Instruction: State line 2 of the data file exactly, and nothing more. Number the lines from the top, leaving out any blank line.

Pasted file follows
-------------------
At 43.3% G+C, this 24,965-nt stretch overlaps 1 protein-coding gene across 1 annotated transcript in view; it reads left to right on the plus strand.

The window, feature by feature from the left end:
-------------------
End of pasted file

The window, feature by feature from the left end: